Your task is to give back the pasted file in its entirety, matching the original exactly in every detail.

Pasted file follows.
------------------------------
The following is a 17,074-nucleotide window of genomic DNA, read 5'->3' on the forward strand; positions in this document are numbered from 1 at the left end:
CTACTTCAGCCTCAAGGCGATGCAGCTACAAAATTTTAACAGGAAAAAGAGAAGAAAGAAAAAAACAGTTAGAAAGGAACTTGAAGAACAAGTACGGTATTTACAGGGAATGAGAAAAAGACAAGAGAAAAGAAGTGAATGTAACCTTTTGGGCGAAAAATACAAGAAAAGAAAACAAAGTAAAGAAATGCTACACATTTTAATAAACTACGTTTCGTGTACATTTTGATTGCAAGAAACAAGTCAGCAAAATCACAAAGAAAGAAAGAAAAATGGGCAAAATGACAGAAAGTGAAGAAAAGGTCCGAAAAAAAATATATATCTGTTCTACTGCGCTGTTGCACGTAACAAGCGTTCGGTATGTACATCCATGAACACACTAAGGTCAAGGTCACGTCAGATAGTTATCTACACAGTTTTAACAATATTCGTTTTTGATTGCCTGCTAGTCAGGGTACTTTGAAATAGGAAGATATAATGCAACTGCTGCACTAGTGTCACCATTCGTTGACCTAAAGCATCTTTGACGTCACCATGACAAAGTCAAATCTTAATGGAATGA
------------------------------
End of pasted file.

The following is a 17,074-nucleotide window of genomic DNA, read 5'->3' on the forward strand; positions in this document are numbered from 1 at the left end:
CTACTTCAGCCTCAAGGCGATGCAGCTACAAAATTTTAACAGGAAAAAGAGAAGAAAGAAAAAAACAGTTAGAAAGGAACTTGAAGAACAAGTACGGTATTTACAGGGAATGAGAAAAAGACAAGAGAAAAGAAGTGAATGTAACCTTTTGGGCGAAAAATACAAGAAAAGAAAACAAAGTAAAGAAATGCTACACATTTTAATAAACTACGTTTCGTGTACATTTTGATTGCAAGAAACAAGTCAGCAAAATCACAAAGAAAGAAAGAAAAATGGGCAAAATGACAGAAAGTGAAGAAAAGGTCCGAAAAAAAATATATATCTGTTCTACTGCGCTGTTGCACGTAACAAGCGTTCGGTATGTACATCCATGAACACACTAAGGTCAAGGTCACGTCAGATAGTTATCTACACAGTTTTAACAATATTCGTTTTTGATTGCCTGCTAGTCAGGGTACTTTGAAATAGGAAGATATAATGCAACTGCTGCACTAGTGTCACCATTCGTTGACCTAAAGCATCTTTGACGTCACCATGACAAAGTCAAATCTTAATGGAATGA